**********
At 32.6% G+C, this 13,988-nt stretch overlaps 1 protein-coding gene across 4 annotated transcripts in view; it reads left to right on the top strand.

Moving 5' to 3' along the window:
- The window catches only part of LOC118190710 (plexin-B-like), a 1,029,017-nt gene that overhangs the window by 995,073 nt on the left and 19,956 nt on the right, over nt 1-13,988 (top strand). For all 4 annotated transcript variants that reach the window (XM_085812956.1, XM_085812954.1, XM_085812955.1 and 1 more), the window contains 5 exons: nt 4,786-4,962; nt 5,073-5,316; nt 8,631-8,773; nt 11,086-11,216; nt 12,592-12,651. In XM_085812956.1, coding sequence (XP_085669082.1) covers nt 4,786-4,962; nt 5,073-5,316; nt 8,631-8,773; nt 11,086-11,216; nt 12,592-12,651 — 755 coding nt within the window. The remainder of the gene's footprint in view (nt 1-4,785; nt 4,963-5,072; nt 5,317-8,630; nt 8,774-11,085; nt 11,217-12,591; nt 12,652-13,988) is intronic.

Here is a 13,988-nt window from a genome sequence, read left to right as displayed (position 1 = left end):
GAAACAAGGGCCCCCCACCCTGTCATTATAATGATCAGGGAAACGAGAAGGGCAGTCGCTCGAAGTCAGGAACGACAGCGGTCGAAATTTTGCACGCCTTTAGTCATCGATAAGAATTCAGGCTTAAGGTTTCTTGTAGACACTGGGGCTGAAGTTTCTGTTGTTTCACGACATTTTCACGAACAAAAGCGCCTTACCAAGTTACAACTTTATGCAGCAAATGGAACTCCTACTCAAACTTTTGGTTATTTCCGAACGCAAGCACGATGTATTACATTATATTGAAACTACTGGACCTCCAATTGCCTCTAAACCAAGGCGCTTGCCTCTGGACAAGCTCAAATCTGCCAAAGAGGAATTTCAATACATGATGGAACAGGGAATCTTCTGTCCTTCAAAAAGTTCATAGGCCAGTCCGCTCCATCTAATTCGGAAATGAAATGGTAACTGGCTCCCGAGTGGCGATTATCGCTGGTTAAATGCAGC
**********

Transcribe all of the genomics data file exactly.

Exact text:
At 32.6% G+C, this 13,988-nt stretch overlaps 1 protein-coding gene across 4 annotated transcripts in view; it reads left to right on the top strand.

Moving 5' to 3' along the window:
- The window catches only part of LOC118190710 (plexin-B-like), a 1,029,017-nt gene that overhangs the window by 995,073 nt on the left and 19,956 nt on the right, over nt 1-13,988 (top strand). For all 4 annotated transcript variants that reach the window (XM_085812956.1, XM_085812954.1, XM_085812955.1 and 1 more), the window contains 5 exons: nt 4,786-4,962; nt 5,073-5,316; nt 8,631-8,773; nt 11,086-11,216; nt 12,592-12,651. In XM_085812956.1, coding sequence (XP_085669082.1) covers nt 4,786-4,962; nt 5,073-5,316; nt 8,631-8,773; nt 11,086-11,216; nt 12,592-12,651 — 755 coding nt within the window. The remainder of the gene's footprint in view (nt 1-4,785; nt 4,963-5,072; nt 5,317-8,630; nt 8,774-11,085; nt 11,217-12,591; nt 12,652-13,988) is intronic.

Here is a 13,988-nt window from a genome sequence, read left to right as displayed (position 1 = left end):
GAAACAAGGGCCCCCCACCCTGTCATTATAATGATCAGGGAAACGAGAAGGGCAGTCGCTCGAAGTCAGGAACGACAGCGGTCGAAATTTTGCACGCCTTTAGTCATCGATAAGAATTCAGGCTTAAGGTTTCTTGTAGACACTGGGGCTGAAGTTTCTGTTGTTTCACGACATTTTCACGAACAAAAGCGCCTTACCAAGTTACAACTTTATGCAGCAAATGGAACTCCTACTCAAACTTTTGGTTATTTCCGAACGCAAGCACGATGTATTACATTATATTGAAACTACTGGACCTCCAATTGCCTCTAAACCAAGGCGCTTGCCTCTGGACAAGCTCAAATCTGCCAAAGAGGAATTTCAATACATGATGGAACAGGGAATCTTCTGTCCTTCAAAAAGTTCATAGGCCAGTCCGCTCCATCTAATTCGGAAATGAAATGGTAACTGGCTCCCGAGTGGCGATTATCGCTGGTTAAATGCAGC